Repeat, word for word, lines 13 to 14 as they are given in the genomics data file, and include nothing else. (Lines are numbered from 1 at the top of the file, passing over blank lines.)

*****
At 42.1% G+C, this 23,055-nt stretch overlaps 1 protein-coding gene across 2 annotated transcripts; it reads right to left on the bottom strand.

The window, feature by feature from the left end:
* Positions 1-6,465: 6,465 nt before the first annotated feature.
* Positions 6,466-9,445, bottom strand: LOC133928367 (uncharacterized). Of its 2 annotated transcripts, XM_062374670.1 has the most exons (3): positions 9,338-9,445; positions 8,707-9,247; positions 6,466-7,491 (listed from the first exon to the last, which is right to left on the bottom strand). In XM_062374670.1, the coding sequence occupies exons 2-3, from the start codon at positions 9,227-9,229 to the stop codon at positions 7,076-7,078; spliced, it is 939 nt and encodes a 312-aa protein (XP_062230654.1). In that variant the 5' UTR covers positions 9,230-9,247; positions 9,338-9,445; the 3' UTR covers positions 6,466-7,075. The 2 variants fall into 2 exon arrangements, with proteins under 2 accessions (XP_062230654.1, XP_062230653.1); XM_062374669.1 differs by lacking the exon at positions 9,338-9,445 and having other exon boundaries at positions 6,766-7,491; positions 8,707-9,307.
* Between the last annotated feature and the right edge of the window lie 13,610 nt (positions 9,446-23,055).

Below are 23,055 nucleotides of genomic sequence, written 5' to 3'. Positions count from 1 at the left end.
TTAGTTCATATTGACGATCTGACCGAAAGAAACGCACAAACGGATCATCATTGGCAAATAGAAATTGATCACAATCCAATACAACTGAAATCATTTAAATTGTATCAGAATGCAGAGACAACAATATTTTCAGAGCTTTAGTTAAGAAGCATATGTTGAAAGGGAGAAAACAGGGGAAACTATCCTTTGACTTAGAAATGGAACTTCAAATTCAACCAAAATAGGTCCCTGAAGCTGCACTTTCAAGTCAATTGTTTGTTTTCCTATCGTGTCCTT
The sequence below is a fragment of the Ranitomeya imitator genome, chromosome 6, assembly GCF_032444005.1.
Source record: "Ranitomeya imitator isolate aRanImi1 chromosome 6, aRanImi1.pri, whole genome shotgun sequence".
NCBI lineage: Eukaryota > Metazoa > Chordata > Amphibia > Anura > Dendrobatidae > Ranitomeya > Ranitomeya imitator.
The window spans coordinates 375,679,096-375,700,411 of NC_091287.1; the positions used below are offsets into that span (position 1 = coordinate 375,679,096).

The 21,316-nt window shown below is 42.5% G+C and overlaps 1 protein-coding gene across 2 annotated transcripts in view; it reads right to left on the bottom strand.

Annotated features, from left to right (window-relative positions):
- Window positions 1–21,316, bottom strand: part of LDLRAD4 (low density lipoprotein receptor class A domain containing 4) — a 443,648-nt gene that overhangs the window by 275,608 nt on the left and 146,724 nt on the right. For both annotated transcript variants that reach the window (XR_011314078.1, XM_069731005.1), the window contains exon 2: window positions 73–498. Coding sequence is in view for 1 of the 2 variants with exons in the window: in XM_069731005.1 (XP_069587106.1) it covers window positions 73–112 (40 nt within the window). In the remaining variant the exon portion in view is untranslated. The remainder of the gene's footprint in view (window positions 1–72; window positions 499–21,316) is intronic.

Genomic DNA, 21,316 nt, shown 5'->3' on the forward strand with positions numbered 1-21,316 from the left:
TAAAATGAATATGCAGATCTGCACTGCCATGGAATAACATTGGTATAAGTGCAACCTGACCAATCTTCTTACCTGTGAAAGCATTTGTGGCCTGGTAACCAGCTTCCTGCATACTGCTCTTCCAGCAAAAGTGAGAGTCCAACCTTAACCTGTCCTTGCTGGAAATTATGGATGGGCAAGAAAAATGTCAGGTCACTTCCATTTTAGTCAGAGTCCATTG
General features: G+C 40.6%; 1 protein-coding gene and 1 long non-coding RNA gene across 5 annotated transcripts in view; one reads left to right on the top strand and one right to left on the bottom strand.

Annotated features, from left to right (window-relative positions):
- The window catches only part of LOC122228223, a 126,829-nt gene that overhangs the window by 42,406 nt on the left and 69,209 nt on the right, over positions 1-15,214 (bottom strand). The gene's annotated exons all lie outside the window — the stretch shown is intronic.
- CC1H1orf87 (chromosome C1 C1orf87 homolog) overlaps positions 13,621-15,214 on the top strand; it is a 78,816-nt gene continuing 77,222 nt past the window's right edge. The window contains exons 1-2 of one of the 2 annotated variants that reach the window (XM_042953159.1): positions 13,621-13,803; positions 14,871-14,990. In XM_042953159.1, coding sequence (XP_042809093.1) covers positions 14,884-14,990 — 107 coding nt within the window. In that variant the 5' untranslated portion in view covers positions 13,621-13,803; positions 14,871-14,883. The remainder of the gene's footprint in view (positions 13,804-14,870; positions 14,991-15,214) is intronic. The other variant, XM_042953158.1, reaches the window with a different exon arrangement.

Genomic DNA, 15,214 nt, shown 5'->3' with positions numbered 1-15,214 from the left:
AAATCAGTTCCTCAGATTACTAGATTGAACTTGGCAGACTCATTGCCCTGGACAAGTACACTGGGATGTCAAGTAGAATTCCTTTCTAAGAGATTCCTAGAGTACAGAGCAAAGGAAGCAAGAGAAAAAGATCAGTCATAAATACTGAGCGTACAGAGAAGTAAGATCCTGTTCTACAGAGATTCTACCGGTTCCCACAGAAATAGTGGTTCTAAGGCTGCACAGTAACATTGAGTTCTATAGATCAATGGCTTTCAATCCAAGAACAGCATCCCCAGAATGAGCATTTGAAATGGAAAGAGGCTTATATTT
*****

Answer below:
Annotated features, from left to right (window-relative positions):
- Window positions 1–21,316, bottom strand: part of LDLRAD4 (low density lipoprotein receptor class A domain containing 4) — a 443,648-nt gene that overhangs the window by 275,608 nt on the left and 146,724 nt on the right. For both annotated transcript variants that reach the window (XR_011314078.1, XM_069731005.1), the window contains exon 2: window positions 73–498. Coding sequence is in view for 1 of the 2 variants with exons in the window: in XM_069731005.1 (XP_069587106.1) it covers window positions 73–112 (40 nt within the window). In the remaining variant the exon portion in view is untranslated. The remainder of the gene's footprint in view (window positions 1–72; window positions 499–21,316) is intronic.